The rise of Millennial consciousness has changed the way people perceive crass
humor, and comics like Lina Steinberg don’t like it.

She notes through 3 lines of coke that, “the past six or seven years have been
insufferable for comedy. Millennials are too busy trying to change
the way things are to enjoy the way things are.”

That’s why she and a coalition of controversial women comics including Sarah Silverman
are installing laugh tracks in their standup shows.

“I can’t help that fleeky Blacks don’t realize their oppression should be funny to
them,” said Steinberg, before proclaiming, “all Richard Pryor did
was laugh at his pain!” Though Chris Rock called the laugh tracks
“the comedy equivalent of ghostwriting, Steinberg says, “it’s
really revolutionary to own my truths as a white woman in a reverse
racist structure. I’m like Audre Lorde: I bees knowin’. I know what’s
funny, even if they aren’t laughing.”

Her first show using the laugh track—at Harlem’s Apollo Theater–was especially
awkward, as she wore blackface and a dreadlocked wig during her
inflammatory “Jaymeeka from da hood” routine. The theater
bellowed with  uproarious laughter—but most of the predominantly
Black crowd had left or were making the arm gesture for the theater’s
sandman to end Steinberg’s performance.

When Steinberg was asked why she decided it was a good idea to perform a minstrel show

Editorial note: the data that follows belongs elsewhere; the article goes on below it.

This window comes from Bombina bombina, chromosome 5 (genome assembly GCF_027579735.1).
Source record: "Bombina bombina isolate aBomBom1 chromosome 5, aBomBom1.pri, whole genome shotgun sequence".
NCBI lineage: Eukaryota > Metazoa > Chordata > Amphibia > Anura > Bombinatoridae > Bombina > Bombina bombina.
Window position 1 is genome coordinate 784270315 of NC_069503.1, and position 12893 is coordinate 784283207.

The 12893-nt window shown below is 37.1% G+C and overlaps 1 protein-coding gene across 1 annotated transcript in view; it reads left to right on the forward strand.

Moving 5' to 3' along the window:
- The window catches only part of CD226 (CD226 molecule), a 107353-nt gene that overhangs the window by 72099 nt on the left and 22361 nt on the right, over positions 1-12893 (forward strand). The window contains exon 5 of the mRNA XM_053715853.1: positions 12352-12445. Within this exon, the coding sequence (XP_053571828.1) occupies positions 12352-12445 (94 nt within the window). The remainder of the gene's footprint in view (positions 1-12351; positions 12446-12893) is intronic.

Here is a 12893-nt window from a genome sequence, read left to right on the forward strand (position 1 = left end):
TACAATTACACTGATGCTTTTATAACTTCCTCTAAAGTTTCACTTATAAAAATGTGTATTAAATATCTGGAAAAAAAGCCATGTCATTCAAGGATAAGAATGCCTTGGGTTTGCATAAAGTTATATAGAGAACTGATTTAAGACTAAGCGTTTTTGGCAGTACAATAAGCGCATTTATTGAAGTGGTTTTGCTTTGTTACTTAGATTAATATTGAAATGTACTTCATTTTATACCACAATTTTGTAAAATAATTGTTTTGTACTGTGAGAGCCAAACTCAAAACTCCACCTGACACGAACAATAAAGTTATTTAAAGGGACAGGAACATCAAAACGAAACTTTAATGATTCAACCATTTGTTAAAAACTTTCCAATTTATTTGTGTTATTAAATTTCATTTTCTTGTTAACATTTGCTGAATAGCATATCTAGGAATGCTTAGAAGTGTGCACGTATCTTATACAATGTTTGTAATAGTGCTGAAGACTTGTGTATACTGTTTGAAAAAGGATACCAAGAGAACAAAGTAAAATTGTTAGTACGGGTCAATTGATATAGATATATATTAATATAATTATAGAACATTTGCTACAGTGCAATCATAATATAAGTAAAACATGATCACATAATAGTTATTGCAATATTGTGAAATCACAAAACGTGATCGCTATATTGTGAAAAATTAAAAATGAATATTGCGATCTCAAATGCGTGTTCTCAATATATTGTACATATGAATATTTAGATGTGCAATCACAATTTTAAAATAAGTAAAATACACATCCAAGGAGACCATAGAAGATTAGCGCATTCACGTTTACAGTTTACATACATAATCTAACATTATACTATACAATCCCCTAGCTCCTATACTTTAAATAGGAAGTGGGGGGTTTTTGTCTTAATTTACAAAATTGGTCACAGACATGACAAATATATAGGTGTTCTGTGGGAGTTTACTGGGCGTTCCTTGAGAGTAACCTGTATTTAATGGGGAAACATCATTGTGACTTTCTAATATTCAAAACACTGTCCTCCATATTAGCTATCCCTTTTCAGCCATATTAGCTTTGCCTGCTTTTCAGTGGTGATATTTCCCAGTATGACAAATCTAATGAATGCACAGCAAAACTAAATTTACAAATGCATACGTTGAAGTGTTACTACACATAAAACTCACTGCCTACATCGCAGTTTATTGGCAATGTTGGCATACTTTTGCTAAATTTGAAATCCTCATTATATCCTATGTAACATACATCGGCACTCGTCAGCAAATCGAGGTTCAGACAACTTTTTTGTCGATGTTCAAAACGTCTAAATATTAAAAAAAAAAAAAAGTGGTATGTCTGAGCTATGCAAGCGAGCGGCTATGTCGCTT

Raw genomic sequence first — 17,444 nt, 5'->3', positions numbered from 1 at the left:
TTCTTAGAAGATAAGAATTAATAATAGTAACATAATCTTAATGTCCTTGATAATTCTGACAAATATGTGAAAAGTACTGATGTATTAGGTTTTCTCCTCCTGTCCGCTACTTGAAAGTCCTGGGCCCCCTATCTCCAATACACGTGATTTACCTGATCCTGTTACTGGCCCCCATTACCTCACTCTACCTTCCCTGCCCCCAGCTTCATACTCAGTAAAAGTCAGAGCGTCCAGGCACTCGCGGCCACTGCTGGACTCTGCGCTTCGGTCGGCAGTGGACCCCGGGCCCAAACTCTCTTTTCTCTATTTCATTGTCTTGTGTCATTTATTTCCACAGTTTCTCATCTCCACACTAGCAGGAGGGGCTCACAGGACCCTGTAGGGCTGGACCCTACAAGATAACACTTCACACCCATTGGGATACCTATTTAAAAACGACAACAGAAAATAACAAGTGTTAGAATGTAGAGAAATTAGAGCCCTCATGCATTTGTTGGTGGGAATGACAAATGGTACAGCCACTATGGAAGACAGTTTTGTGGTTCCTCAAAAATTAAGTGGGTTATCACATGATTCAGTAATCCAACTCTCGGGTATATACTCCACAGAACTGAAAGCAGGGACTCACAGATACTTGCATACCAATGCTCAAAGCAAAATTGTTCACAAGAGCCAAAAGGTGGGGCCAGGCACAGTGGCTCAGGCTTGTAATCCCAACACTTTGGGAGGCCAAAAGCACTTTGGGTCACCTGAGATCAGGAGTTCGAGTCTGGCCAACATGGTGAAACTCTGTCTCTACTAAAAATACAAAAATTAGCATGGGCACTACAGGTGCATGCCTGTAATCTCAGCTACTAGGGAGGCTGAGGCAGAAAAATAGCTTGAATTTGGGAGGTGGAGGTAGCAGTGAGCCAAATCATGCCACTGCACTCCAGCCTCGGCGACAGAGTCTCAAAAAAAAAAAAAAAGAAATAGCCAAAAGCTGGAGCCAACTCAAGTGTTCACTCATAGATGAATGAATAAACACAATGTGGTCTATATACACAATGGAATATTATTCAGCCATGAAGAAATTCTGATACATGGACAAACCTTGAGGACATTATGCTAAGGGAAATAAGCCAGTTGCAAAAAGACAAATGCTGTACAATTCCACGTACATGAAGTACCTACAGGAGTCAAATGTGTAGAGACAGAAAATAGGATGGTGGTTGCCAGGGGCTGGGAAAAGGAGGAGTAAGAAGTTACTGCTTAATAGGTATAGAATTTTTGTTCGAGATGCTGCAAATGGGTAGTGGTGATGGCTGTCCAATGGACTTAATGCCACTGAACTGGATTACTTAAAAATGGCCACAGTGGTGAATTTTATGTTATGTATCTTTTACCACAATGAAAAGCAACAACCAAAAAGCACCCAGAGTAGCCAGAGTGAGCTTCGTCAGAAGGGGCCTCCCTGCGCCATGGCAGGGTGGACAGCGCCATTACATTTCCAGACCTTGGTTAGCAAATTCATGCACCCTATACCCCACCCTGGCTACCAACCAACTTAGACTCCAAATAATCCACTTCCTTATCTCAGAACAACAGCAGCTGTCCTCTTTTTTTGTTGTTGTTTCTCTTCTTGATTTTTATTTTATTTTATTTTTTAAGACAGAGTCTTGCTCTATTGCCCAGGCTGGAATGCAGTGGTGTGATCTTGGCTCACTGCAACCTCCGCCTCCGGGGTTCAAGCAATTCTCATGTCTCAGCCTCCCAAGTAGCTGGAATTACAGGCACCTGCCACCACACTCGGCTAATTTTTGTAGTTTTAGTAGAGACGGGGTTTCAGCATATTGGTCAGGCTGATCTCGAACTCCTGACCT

at a Black institution, she replied, “first of all, my Brownstone
is right on 128th. Second of all, that’s the joke! I don’t
have time to lecture people on the science of comedy,” before
spending the next hour going on a shpiel about the “nature of
funny.”

Twitter erupted at Steinberg’s routine. When comedian Lil Duval posted a lengthy
“mansplaining” tweet thread about why “boujee” Black women
were upset at her, she replied, “all I heard was laughter.” Her
peers applauded her for her “brave tweet in the face of corrosive
patriarchy,” while critics wondered why she didn’t address the
comments of fellow woman comic Monique, who criticized Steinberg as
“a skinny unfunny wilderness b***h” who “needs training wheels
to feel validated.”

Comedian Amanda Shokskty—who notes that she’s “basically bi-racial” because of
“a half-Jamaican in law on her stepfather’s side”–said she
didn’t find Steinberg’s jokes “offensive,” and that “us Black
people should lighten up.” Shokskty, who asked us to mention that
she “almost had a Comedy Central special in 2003,” unprovokingly
confirmed to us three times that she “knows comedy,” and
volunteered that “her lack of career success” was due to
“timing” and “sensitive Millennials.“

Many are upset at the coalition of comics, and some are taking revenge into their own
hands. Cindy Graham was performing with a laugh track at NYU when the
university technical theater department “trolled her” in their
words. When she prefaced her routine by mentioning her mother had
died and she hadn’t been on stage in awhile while dealing with the
stress, the recorded crowd laughter erupted.

Hill became visibly upset, and threaten to “kick the ass” of whoever prematurely let
off the laughter. The crowd began laughing at Graham’s flustered
threats, and she left the stage in a rage after they wouldn’t follow
her plea to not “laugh yet.”

“It was the first time I’ve ever seen a comedian mad that we were laughing at them,”
one show attendee noted, before saying, “but now she see everything
ain’t funny.”